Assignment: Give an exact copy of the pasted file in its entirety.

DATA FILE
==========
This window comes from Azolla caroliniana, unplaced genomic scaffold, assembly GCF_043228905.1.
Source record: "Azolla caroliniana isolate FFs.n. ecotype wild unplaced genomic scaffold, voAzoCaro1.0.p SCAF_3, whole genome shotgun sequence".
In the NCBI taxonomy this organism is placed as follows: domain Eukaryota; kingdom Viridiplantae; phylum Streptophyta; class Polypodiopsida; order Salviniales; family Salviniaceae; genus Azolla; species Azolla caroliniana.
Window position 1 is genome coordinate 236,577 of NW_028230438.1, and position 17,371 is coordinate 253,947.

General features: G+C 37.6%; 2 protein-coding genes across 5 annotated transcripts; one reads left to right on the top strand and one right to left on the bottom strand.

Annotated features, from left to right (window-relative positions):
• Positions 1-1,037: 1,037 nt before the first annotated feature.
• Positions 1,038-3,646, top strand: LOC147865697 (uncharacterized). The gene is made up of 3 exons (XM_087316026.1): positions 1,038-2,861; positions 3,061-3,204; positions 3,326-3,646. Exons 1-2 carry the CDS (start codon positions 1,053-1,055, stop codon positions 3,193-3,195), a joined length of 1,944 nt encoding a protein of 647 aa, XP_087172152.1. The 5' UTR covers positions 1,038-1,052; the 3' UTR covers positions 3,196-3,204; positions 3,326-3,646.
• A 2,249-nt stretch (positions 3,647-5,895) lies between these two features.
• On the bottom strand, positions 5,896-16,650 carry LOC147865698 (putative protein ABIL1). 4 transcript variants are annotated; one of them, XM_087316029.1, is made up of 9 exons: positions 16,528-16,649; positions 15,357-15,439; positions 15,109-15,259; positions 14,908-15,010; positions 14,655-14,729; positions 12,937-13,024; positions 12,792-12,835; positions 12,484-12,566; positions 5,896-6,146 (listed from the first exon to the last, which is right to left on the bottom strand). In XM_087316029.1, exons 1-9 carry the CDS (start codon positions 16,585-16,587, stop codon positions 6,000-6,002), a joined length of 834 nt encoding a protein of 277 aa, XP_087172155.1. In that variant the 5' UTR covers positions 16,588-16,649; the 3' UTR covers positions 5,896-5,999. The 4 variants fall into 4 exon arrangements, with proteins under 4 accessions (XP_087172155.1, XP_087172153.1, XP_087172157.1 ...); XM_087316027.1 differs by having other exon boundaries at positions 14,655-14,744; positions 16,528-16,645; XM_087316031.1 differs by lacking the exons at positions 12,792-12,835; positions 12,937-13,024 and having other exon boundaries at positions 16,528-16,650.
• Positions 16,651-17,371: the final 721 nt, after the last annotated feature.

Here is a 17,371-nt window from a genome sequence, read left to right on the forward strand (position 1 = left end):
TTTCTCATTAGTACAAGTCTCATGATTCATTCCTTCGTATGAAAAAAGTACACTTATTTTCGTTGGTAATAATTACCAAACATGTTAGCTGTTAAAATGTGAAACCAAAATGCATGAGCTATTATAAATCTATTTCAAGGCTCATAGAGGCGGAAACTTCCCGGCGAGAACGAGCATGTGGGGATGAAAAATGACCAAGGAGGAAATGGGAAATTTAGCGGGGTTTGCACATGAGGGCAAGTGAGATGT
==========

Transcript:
This window comes from Azolla caroliniana, unplaced genomic scaffold, assembly GCF_043228905.1.
Source record: "Azolla caroliniana isolate FFs.n. ecotype wild unplaced genomic scaffold, voAzoCaro1.0.p SCAF_3, whole genome shotgun sequence".
In the NCBI taxonomy this organism is placed as follows: domain Eukaryota; kingdom Viridiplantae; phylum Streptophyta; class Polypodiopsida; order Salviniales; family Salviniaceae; genus Azolla; species Azolla caroliniana.
Window position 1 is genome coordinate 236,577 of NW_028230438.1, and position 17,371 is coordinate 253,947.

General features: G+C 37.6%; 2 protein-coding genes across 5 annotated transcripts; one reads left to right on the top strand and one right to left on the bottom strand.

Annotated features, from left to right (window-relative positions):
• Positions 1-1,037: 1,037 nt before the first annotated feature.
• Positions 1,038-3,646, top strand: LOC147865697 (uncharacterized). The gene is made up of 3 exons (XM_087316026.1): positions 1,038-2,861; positions 3,061-3,204; positions 3,326-3,646. Exons 1-2 carry the CDS (start codon positions 1,053-1,055, stop codon positions 3,193-3,195), a joined length of 1,944 nt encoding a protein of 647 aa, XP_087172152.1. The 5' UTR covers positions 1,038-1,052; the 3' UTR covers positions 3,196-3,204; positions 3,326-3,646.
• A 2,249-nt stretch (positions 3,647-5,895) lies between these two features.
• On the bottom strand, positions 5,896-16,650 carry LOC147865698 (putative protein ABIL1). 4 transcript variants are annotated; one of them, XM_087316029.1, is made up of 9 exons: positions 16,528-16,649; positions 15,357-15,439; positions 15,109-15,259; positions 14,908-15,010; positions 14,655-14,729; positions 12,937-13,024; positions 12,792-12,835; positions 12,484-12,566; positions 5,896-6,146 (listed from the first exon to the last, which is right to left on the bottom strand). In XM_087316029.1, exons 1-9 carry the CDS (start codon positions 16,585-16,587, stop codon positions 6,000-6,002), a joined length of 834 nt encoding a protein of 277 aa, XP_087172155.1. In that variant the 5' UTR covers positions 16,588-16,649; the 3' UTR covers positions 5,896-5,999. The 4 variants fall into 4 exon arrangements, with proteins under 4 accessions (XP_087172155.1, XP_087172153.1, XP_087172157.1 ...); XM_087316027.1 differs by having other exon boundaries at positions 14,655-14,744; positions 16,528-16,645; XM_087316031.1 differs by lacking the exons at positions 12,792-12,835; positions 12,937-13,024 and having other exon boundaries at positions 16,528-16,650.
• Positions 16,651-17,371: the final 721 nt, after the last annotated feature.

Here is a 17,371-nt window from a genome sequence, read left to right on the forward strand (position 1 = left end):
TTTCTCATTAGTACAAGTCTCATGATTCATTCCTTCGTATGAAAAAAGTACACTTATTTTCGTTGGTAATAATTACCAAACATGTTAGCTGTTAAAATGTGAAACCAAAATGCATGAGCTATTATAAATCTATTTCAAGGCTCATAGAGGCGGAAACTTCCCGGCGAGAACGAGCATGTGGGGATGAAAAATGACCAAGGAGGAAATGGGAAATTTAGCGGGGTTTGCACATGAGGGCAAGTGAGATGT